ISLAMABAD: Pakistan, one of the world’s largest cotton producers, is finding it increasingly hard to meet its own needs, a problem that could push up import bills and further hurt its fragile economy, Bloomberg reported on Wednesday.
Years of bad weather, pest outbreaks and better margins on other crops have hurt the quality and quantity of harvest. And the scale of damage is accelerating: production in the current fiscal year is set to tumble to the lowest level in about three decades.
As a result, the country is spending billions of dollars to import record amounts of cotton to feed its textile industry, something it can ill afford to do. Its current account -- which posted a rare surplus between July and December -- has recently flipped back into a deficit amid higher imports. The move also threatens to boost cotton prices, which have already hit a seven-year high.
Cotton is one of the most important cash crops for Pakistan and commonly referred to as “white gold” by the 1.5 million farmers that depend on it for a living. It serves as the raw material for the textile industry, which provides employment to 40% of the workforce and generates more than half of foreign exchange earnings.
Low cotton output has forced more than 60% of ginners to completely shut their factories in the past three years, leaving hundreds of thousands of farmers and textile workers out of work, according to Jassu Mal, chairman of Pakistan Cotton Ginners’ Association, a group representing about 1,300 mills.
“The cotton crop has shrunk to an alarming level but we don’t see the government taking any serious steps to revive production,” said Mal, who’s also Chief Executive Officer of Sindh Agro Industries and operates Pakistan’s biggest ginning mill in Hyderabad.
In the latest season, Mal had to close at least three of his seven factories and run others at 50% capacity due to the lack of cotton. The company’s number of ginning workers has plunged to 100 from 400 about five years ago.
Pakistan’s cotton production is forecast to slump to less than 6 million bales in 2020-21, the lowest since at least 1992, according to Nasim Usman, chairman of the Karachi Cotton Brokers Forum. At its peak, output was more than 14 million bales in 2004-05.
The government has set a target for 10.5 million bales for fiscal 2022. That’s hardly a consolation as the previous year’s guidance was the same level and production is well short of estimates. Pakistan’s financial year is from July to June.
Meanwhile, its textile industry is booming. Manufacturers are operating at full capacity and on track to ramp up exports, thanks to the resumption of economic activities as coronavirus cases eased in June.
This has caught the attention of Prime Minister Imran Khan, who said earlier this month that the textile industry is short of laborers. Cotton imports soared to make up for the production shortfall, almost doubling to 3.68 million bales in the nine months to March from a year ago, official data show.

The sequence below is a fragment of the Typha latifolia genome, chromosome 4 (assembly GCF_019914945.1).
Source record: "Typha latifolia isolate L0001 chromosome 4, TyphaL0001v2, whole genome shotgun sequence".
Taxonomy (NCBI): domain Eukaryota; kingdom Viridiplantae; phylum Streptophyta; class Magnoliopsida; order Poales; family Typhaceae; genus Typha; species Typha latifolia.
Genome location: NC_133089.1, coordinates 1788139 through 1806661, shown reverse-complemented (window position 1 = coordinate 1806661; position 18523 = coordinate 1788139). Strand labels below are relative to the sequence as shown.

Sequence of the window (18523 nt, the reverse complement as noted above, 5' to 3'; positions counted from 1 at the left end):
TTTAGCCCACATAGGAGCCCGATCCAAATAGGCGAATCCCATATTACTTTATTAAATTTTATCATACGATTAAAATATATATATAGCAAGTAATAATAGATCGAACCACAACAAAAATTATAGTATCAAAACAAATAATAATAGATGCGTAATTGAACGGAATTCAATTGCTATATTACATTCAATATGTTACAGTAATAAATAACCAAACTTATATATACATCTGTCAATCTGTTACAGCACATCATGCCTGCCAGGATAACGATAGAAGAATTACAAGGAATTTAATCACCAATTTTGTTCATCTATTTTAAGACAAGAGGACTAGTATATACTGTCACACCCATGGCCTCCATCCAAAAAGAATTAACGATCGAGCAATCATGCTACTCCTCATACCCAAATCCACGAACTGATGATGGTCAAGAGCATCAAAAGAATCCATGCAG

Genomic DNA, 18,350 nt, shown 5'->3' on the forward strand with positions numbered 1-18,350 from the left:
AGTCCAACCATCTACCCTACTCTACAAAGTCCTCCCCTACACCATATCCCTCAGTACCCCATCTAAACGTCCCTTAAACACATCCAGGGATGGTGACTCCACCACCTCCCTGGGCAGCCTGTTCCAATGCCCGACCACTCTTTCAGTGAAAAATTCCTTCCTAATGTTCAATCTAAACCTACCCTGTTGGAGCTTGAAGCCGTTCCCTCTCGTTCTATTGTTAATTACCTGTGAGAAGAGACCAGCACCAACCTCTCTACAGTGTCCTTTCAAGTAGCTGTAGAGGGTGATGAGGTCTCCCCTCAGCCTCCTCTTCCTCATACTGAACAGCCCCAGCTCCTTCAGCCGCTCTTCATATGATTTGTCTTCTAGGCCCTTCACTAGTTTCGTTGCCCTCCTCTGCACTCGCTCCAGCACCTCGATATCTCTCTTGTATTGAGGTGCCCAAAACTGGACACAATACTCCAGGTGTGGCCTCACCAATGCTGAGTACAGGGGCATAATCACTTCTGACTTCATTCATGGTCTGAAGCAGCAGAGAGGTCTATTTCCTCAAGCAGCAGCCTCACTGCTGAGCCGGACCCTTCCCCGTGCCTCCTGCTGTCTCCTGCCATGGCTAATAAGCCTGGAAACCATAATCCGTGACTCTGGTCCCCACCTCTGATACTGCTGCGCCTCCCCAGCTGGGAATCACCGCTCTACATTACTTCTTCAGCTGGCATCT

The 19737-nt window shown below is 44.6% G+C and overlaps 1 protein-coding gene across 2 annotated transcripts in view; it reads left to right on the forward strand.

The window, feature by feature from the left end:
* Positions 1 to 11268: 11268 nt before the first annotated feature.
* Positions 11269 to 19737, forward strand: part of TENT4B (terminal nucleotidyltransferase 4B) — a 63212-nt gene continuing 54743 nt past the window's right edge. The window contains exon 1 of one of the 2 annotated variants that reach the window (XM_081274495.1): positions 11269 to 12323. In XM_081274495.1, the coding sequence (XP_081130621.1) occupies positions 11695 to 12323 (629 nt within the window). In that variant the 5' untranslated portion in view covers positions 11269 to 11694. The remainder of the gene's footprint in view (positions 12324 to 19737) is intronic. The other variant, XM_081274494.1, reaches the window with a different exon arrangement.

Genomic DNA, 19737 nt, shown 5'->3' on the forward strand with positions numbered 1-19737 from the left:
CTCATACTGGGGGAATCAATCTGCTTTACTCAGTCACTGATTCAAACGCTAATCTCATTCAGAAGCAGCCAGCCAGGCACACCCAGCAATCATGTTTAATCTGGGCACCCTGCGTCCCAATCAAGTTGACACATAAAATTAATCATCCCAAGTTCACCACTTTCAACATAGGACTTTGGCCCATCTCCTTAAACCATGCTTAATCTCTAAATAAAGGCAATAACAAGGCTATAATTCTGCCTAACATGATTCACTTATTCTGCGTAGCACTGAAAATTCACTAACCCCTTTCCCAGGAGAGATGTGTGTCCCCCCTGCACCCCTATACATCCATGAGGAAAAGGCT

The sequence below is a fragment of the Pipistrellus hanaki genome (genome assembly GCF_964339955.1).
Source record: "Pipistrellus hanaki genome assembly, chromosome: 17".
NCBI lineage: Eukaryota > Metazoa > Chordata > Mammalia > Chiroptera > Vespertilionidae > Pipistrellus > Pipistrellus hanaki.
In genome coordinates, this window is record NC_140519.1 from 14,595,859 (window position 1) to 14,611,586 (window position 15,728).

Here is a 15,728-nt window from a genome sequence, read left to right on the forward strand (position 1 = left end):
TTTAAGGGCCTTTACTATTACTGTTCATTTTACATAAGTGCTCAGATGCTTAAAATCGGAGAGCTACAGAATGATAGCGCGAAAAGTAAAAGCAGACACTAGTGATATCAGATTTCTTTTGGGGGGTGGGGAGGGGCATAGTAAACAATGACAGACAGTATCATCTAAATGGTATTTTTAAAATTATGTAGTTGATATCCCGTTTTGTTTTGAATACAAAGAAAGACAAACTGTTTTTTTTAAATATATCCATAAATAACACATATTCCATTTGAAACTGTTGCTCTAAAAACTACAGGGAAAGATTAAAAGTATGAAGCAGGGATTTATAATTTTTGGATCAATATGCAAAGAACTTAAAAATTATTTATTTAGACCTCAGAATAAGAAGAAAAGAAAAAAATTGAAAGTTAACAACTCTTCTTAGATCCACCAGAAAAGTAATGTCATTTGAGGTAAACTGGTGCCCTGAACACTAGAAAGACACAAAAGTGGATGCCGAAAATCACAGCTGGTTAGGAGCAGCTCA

During this time, textile exports expanded $940 million to about $11 billion. However the amount was close to being offset by the $870 million increase in textile imports, which consisted mostly of raw materials, over the same period.
The country is paying dearly for overseas cotton and would need to import 3 million to 4 million more bales by June, said Khaqan Najeeb, a former adviser to Pakistan’s finance ministry.
Higher purchases could further boost global cotton prices and widen Pakistan’s trade deficit, which rose more than 120% to $3.3 billion in March as Khan’s government struggles to tame inflation. A weaker rupee raises prices of essentials at home when the country’s balance of payment position worsens.
Pakistan’s long-running tensions with neighboring India could add pressure to the cotton shortage. Last month, the government had initially approved the import of cotton yarn from India, lifting a nearly two-year ban, but Khan’s cabinet later rejected the proposal in a dramatic U-turn, saying trade could not resume until some political issues are resolved.
To revive production, the government plans to offer subsidies for cotton seed and pesticides and may unveil a minimum price for the first time to support farmers, Fakhar Imam, Pakistan’s food security minister, said in February. “The cotton production crisis is deepening in Pakistan. We will have to prevent the farmers who are shifting from cotton to other crops,” he said.
For now, the measures don’t seem to be easing farmers’ concerns. Noor Muhammad, 56, has decided not to sow cotton this year on the seven acres of land he manages in Matiari after experiencing disappointment in the past.
“I borrowed 100,000 rupees ($652) to buy inputs for the crop but a poor harvest never allowed me to pay it back,” Muhammad said, with perspiration dripping from his forehead as he carried a bundle of wheat, another major crop for Pakistan, off to the thresher.
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